date back to the 12th century. Nuno Álvares Pereira attributed the victory of the Portuguese in the battle of Aljubarrota in 1385 to George. During the reign of John I of Portugal (1357–1433), George became the patron saint of Portugal and the King ordered that the saint's image on the horse be carried in the ''Corpus Christi (feast), Corpus Christi'' procession. The flag of George (white with red cross) was also carried by the Portuguese troops and hoisted in the fortresses, during the 15th century. "Portugal and Saint George" became the battle cry of the Portuguese troops, being still today the battle cry of the Portuguese Army, with simply "Saint George" being the battle cry of the Portuguese Navy. Devotions to Saint George in Brazil was influenced by the Portuguese colonization. George is the unofficial patron saint of the city of Rio de Janeiro (title officially attributed to Saint Sebastian) and of the city of São Jorge dos Ilhéus (Saint George of Ilhéus). Additionally, George is the patron saint of Scouts and of the Cavalry of the Brazilian Army. In May 2019, he was made official as the patron saint of the State of Rio de Janeiro, next to Saint Sebastian. George is also revered in several Afro-Brazilian religions, such as Umbanda, where it is syncretized in the form of Ogum. However, the connection of George with the Moon is purely Brazilian, with a strong influence of African culture, and in no way related to the European saint. Tradition says that the spots at the Moon's surface represent the miraculous saint, his horse and his sword slaying the dragon and ready to defend those who seek his help. George, is also the patron saint of the region of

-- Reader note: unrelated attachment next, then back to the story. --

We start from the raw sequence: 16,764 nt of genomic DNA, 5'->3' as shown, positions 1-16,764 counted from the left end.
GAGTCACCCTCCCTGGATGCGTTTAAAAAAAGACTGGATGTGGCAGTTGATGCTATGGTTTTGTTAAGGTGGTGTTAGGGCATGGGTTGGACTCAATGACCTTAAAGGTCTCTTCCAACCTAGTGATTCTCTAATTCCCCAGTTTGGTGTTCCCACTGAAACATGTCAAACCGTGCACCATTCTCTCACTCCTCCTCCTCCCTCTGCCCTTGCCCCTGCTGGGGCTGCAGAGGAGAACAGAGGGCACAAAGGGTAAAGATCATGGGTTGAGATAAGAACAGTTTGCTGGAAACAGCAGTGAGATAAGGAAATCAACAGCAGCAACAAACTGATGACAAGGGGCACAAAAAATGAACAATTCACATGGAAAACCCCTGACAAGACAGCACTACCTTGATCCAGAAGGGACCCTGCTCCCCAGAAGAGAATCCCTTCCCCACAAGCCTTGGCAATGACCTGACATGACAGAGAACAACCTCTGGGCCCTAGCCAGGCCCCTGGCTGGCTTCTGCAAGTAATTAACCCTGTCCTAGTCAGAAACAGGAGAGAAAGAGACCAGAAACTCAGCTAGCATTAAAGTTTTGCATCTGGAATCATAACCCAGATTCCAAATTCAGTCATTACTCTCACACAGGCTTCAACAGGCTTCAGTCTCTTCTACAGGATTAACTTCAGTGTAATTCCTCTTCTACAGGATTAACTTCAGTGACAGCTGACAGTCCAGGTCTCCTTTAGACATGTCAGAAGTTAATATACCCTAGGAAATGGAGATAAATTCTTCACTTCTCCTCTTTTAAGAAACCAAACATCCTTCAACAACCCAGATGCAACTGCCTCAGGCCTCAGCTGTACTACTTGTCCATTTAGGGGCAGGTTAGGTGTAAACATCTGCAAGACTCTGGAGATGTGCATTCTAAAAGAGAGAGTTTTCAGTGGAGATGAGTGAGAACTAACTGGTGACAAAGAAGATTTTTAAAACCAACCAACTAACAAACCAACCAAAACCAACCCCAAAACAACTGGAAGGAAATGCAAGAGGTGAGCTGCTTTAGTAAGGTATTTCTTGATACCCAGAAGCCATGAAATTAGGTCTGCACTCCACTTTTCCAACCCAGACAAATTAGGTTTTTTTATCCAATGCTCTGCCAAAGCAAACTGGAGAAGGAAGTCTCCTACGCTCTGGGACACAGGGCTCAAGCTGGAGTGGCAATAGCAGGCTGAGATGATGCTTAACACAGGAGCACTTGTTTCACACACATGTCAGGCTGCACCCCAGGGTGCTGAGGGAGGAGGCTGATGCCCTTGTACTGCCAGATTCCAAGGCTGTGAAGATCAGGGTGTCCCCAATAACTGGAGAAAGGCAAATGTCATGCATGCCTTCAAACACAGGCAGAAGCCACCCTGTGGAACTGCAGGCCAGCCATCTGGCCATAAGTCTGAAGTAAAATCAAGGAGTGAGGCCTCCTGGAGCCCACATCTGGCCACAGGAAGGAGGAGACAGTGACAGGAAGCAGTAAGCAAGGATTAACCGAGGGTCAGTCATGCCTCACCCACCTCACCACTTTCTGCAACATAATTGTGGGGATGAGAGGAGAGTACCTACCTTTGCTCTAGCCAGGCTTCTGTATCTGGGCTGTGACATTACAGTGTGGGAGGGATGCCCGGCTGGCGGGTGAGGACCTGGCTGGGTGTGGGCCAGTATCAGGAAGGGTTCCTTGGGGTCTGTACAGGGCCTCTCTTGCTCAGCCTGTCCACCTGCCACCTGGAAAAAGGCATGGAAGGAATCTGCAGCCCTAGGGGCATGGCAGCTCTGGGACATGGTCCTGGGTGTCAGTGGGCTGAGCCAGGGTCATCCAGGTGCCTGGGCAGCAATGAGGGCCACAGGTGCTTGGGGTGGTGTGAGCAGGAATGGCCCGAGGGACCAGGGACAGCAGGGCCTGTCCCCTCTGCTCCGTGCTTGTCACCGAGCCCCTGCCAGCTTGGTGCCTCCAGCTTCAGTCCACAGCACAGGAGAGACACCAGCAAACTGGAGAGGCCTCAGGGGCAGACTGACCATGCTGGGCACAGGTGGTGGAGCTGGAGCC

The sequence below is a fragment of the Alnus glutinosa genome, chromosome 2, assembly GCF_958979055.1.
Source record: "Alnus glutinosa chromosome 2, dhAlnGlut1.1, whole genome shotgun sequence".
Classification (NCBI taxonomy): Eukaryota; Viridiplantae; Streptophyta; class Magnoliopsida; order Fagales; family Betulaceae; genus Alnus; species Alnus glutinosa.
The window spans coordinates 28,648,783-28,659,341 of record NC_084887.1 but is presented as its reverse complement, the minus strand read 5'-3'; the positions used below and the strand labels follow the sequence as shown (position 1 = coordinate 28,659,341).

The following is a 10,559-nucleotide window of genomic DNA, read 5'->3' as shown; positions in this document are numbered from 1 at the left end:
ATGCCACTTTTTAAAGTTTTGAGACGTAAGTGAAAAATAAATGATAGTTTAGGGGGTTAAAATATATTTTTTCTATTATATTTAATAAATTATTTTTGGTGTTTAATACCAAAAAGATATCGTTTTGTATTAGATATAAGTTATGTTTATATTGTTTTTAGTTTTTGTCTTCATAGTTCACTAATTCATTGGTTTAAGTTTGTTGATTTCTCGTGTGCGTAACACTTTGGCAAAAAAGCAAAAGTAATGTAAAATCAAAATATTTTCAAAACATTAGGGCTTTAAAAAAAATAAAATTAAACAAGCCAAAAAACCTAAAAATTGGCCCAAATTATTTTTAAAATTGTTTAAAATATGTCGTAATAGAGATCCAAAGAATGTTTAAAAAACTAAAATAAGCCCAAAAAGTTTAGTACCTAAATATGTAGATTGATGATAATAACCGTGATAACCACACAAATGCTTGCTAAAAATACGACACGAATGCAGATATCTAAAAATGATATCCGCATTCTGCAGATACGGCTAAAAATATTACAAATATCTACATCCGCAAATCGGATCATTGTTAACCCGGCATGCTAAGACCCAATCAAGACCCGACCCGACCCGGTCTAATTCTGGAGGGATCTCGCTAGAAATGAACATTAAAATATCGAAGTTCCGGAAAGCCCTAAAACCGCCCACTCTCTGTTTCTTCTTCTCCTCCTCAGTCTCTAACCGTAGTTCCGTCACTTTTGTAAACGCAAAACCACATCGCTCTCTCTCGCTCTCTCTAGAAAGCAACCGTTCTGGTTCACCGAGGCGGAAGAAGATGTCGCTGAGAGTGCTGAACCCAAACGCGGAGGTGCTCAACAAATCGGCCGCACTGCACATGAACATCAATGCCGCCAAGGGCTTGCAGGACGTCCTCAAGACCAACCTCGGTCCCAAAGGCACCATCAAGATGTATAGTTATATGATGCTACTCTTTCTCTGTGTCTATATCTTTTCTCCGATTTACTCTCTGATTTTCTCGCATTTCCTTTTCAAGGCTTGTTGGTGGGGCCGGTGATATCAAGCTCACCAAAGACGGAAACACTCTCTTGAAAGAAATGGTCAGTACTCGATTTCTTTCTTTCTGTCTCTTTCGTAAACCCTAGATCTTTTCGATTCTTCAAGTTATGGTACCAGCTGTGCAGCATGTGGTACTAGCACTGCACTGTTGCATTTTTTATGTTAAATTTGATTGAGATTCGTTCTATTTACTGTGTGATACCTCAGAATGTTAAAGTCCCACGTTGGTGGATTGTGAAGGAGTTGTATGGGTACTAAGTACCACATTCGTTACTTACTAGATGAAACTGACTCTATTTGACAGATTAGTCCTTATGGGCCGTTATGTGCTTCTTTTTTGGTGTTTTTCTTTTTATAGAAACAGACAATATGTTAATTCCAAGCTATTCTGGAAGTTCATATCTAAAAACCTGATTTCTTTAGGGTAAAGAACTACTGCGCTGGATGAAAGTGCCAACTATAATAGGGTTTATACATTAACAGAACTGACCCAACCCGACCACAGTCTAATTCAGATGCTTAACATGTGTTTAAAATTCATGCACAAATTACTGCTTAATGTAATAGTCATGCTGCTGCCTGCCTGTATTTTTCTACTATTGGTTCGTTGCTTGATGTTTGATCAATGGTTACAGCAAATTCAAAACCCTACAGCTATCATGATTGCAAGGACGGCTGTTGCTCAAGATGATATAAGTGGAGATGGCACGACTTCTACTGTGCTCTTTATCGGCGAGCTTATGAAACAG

Aragon Aragon ( or , Spanish and an, Aragón , ca, Aragó ) is an autonomous community In Spain, an autonomous community ( es, comunidad autónoma) is a first-level political divisions of Spain, political and administrative division, created in acc ...

Aragon
, in Spain, where his feast day is celebrated on 23 April and is known as "Aragon Day", ''or 'Día de Aragón in Spanish. He became the patron saint of the former Kingdom of Aragon and
Crown of Aragon The Crown of Aragon (; an, Corona d'Aragón; ca, Corona d'Aragó; es, Corona de Aragón)' ()' (, , )' ()' (). was a composite monarchy A composite monarchy (or composite state) is a historical category, introduced by H. G. Koenigsberger ...